Report: Plant Workers Affected by Brain Tissue

US - Mayo and Minnesota state researchers have published a paper on illness caused by pig-brain tissue in some workers at pig processing plants.
calendar icon 1 December 2009
clock icon 3 minute read

A scientific paper addressing a unique occupational autoimmune illness contracted by people working in an Austin, Minnesota, slaughterhouse has been published in The Lancet Neurology.

According to Post-Bulletin, some people working in the pig-brain harvesting area of Quality Pork Processors in Austin became ill, as did people doing the same job at two other US plants.

Mayo Clinic neurologist, Dr Dan Lachance, said: "It is highly likely that the (human) body's immune system reacted to several different components from the brain tissue and produced this disorder."

Researchers from Mayo and the Minnesota Department of Health published the paper. They believe a forced-air process of harvesting pig brains led to illness at Quality Pork Processors, Indiana Packers Corp. in Delphi, Indiana and Hormel Foods Corp. in Fremont, Nebraska.

Affected workers' immune systems attacked the airborne pig-brain tissue as a foreign invader. However, their immune systems also attacked their bodies' nervous systems because human and pig tissue are similar, said Dr Lachance, a co-author of the paper. The chance of developing symptoms increased in proportion to how close someone worked to the brain-harvest area, he said.

He added: "We tried to identify the position where they spent most of their time most of the preceding months, and then calculated the distance from that post to where the brain extraction occurred.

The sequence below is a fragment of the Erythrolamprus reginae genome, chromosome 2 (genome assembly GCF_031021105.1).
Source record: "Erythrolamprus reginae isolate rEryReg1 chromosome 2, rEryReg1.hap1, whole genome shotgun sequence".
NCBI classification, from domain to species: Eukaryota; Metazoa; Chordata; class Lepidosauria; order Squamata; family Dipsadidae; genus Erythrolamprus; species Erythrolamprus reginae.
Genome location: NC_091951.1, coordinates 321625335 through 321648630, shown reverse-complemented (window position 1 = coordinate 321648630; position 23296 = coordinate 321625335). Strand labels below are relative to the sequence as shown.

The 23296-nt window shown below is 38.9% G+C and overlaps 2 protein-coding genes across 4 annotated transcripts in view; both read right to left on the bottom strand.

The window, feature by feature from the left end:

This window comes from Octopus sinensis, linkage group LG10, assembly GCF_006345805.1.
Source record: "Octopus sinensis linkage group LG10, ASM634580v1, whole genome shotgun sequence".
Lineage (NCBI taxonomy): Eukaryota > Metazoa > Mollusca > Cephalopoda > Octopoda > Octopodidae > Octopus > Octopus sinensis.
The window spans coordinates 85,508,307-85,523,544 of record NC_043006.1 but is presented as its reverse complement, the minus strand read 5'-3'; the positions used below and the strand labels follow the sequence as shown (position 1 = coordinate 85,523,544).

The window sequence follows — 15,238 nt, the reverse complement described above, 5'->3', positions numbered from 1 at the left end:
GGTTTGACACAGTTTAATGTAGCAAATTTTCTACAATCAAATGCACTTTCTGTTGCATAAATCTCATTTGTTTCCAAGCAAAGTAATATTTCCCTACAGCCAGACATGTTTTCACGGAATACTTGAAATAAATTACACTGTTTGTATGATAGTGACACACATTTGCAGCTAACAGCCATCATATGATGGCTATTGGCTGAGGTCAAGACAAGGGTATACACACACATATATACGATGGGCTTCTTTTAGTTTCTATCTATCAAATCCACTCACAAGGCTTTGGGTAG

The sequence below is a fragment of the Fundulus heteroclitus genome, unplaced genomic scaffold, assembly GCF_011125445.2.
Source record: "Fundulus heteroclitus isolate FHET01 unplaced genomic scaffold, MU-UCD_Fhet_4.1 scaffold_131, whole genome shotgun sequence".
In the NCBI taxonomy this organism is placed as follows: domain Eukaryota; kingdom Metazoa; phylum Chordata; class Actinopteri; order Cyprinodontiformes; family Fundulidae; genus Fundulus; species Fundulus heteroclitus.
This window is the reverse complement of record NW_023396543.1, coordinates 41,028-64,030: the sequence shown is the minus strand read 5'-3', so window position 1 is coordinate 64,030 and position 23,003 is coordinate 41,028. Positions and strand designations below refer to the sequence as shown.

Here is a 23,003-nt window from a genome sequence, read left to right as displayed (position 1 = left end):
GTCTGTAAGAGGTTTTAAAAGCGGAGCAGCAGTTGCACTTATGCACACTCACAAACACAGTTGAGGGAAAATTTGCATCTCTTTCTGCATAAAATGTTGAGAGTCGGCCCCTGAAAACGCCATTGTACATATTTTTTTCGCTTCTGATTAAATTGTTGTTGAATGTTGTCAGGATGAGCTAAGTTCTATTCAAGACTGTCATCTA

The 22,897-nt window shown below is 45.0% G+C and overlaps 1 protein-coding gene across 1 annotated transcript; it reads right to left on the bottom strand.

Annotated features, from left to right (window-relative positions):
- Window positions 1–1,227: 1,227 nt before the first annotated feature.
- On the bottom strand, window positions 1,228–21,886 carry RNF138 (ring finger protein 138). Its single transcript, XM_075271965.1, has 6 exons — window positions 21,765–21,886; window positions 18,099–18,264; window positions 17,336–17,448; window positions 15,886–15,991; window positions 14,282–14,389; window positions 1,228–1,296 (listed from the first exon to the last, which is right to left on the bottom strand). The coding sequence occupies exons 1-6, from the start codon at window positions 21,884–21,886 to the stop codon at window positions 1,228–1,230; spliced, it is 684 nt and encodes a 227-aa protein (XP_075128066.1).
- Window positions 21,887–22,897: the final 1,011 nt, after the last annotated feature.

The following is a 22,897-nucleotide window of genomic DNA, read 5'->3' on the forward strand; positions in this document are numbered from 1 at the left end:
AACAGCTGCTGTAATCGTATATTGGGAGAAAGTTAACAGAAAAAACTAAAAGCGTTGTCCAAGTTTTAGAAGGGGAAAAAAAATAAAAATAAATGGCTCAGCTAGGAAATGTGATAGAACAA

The calculation was inexact because workers sometimes traded places to fill in for each other.

Post-Bulletin reports that all three plants stopped the brain-harvest technique once illnesses were linked. Symptoms appeared as soon as four weeks after exposure to airborne brain tissue, the researchers report, and ranged from mild to life-altering. The health of all affected workers improved but most still have symptoms, according to Dr Lachance. Three from the Indiana plant were hospitalised, as were three or four from Austin, he said.

"Common presenting symptoms were pain (largely attributable to nerve root irritation), tingling, difficulty walking, and sense of fatigue and weakness," according to the article in The Lancet.


Lachance D.H., V.A. Lennon, S.J. Pittock, J.A. Tracy, K.N. Krecke, K.K. Amrami, E.M. Poeschla, R. Orenstein, B.W. Scheithauer, J.J. Sejvar, S. Holzbauer, A.S. DeVries and P.J.B. Dyck. 2009. An outbreak of neurological autoimmunity with polyradiculoneuropathy in workers exposed to aerosolised porcine neural tissue: a descriptive study. The Lancet Neurology, Early Online Publication, 30 November 2009 doi:10.1016/S1474-4422(09)70296-0

Further Reading

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